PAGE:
Battle Ground plans next steps after successful annexation vote

The move to annex into Fire District 3 was a surprising success

BATTLE GROUND — The ballot returns from the Feb. 11 special election left city leaders in Battle Ground shocked, but in the best possible way.

Battle Ground Fire Station will continue to be leased to Fire District 3 for a dollar a month following the annexation of the city into the district in 2021. Photo by Chris Brown
Battle Ground Fire Station will continue to be leased to Fire District 3 for a dollar a month following the annexation of the city into the district in 2021. Photo by Chris Brown

At Tuesday’s meeting of the city council, Mayor Adrian Cortes said mayors from cities all over Clark County approached him at a meeting in town after the election, wondering about the “secret sauce” that led to more than 80 percent of people in Battle Ground voting in favor of annexing into Fire District 3, even if it meant spending more in their property tax bill.

“I got a similar sentiment when I attended the Southwest Washington City Manager Association luncheon last Thursday,” said Battle Ground City Manager Erin Erdman who, along with Fire District 3 Chief Scott Sorenson, led the campaign for the annexation. “They were all pretty impressed and blown out of the water.”

The annexation, which was also approved by 74 percent of people outside of city limits and already within Fire District 3, will take effect in 2021, meaning property owners in the city see a new line item for property taxes to FD3, estimated to be $1.30 per $1,000 of assessed value, starting on their Feb. 2021 statement.

The city council will vote later this year to reduce utility tax rates from the current 22 percent to 12 percent, effective January of next year, said Erdman.

In the meantime, the city, along with the fire district, will work with the county to determine the new boundary lines for Fire District 3.

Battle Ground city leaders were shocked at the overwhelming success of the ballot measure to annex the city into Clark County Fire District 3 starting in 2021. Photo by Chris Brown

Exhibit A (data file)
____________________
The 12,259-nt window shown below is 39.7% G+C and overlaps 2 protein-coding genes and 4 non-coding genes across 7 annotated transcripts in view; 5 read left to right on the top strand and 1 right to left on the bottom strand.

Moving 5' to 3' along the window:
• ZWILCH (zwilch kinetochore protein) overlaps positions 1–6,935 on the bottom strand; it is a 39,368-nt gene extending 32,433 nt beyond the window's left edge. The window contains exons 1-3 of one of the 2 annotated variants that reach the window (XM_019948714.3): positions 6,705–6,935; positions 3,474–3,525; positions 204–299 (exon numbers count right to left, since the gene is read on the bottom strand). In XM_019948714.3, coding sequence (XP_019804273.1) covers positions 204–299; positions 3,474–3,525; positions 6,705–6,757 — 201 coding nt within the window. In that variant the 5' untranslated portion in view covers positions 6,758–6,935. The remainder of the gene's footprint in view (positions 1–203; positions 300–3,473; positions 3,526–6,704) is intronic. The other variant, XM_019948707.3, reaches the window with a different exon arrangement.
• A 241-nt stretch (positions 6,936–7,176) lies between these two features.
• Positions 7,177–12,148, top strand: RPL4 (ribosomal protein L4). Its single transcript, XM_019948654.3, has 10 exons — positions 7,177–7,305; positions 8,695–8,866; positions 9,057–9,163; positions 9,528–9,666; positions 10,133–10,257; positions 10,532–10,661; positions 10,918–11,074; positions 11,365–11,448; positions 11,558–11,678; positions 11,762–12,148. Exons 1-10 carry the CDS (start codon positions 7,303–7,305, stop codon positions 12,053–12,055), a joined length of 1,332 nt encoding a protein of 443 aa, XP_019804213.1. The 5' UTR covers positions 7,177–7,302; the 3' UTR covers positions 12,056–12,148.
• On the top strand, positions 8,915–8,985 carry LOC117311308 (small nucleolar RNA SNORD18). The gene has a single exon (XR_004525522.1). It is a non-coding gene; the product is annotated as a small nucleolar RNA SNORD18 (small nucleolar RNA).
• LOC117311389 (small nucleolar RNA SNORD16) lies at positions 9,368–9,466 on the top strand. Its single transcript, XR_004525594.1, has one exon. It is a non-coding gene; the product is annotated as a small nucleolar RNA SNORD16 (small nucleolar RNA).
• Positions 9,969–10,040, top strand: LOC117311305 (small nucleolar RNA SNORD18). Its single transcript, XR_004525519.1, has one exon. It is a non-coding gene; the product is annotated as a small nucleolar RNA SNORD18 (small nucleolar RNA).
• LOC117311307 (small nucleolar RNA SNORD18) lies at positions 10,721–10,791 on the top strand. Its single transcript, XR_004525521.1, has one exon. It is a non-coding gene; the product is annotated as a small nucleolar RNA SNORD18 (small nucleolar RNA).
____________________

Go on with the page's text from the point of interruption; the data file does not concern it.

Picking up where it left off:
Battle Ground city leaders were shocked at the overwhelming success of the ballot measure to annex the city into Clark County Fire District 3 starting in 2021. Photo by Chris Brown

Fire District 3 will continue to lease the city-owned fire station in Battle Ground for $1 per month, and the city will transfer ownership of its two fire engines to the district. Unimproved city-owned property will also be transferred to FD3 to build a future new fire station and possible training center at some point, though no timeline has been set. 

While it’s unclear which piece of property the city would set aside, the primary focus has been a vacant plot of land behind the Albertsons store on Main Street, west of 20th Avenue.

Erdman said the city will also spend time this year moving ahead with plans to improve police services, repair and build new roads, as well as implementing parks improvements and new walking trails. 

The process leading up to 2021 will also include a lot of communication by the city about what they’re doing to get ready for the changes, so people hopefully aren’t caught off guard next year when their tax bills look different.

Battle Ground City Manager Erin Erdman explains what will happen between now and the city annexing into Fire District 3 starting in 2021. Photo by Chris Brown
Battle Ground City Manager Erin Erdman explains what will happen between now and the city annexing into Fire District 3 starting in 2021. Photo by Chris Brown

Battle Ground previously contracted for fire service through Clark County Fire & Rescue, but switched to Fire District 3 after that contract became too expensive. Councilor Shane Bowman says the whole point was to eventually get out of the fire business as a city altogether, and that Fire District 3 has proven themselves in the time they’ve been working in the city.

“I think what we saw, with the vote, and what we saw in the district even, is that you guys have a great reputation,” said Bowman.

“What’s the secret sauce?” asked Councilor Mike Dalesandro, who was mayor during most of the push for annexation, “it’s being transparent and being honest with people, and talking to them about exactly what’s going on. Hopefully this is an indication that, as a city, we’re building trust in our community.”

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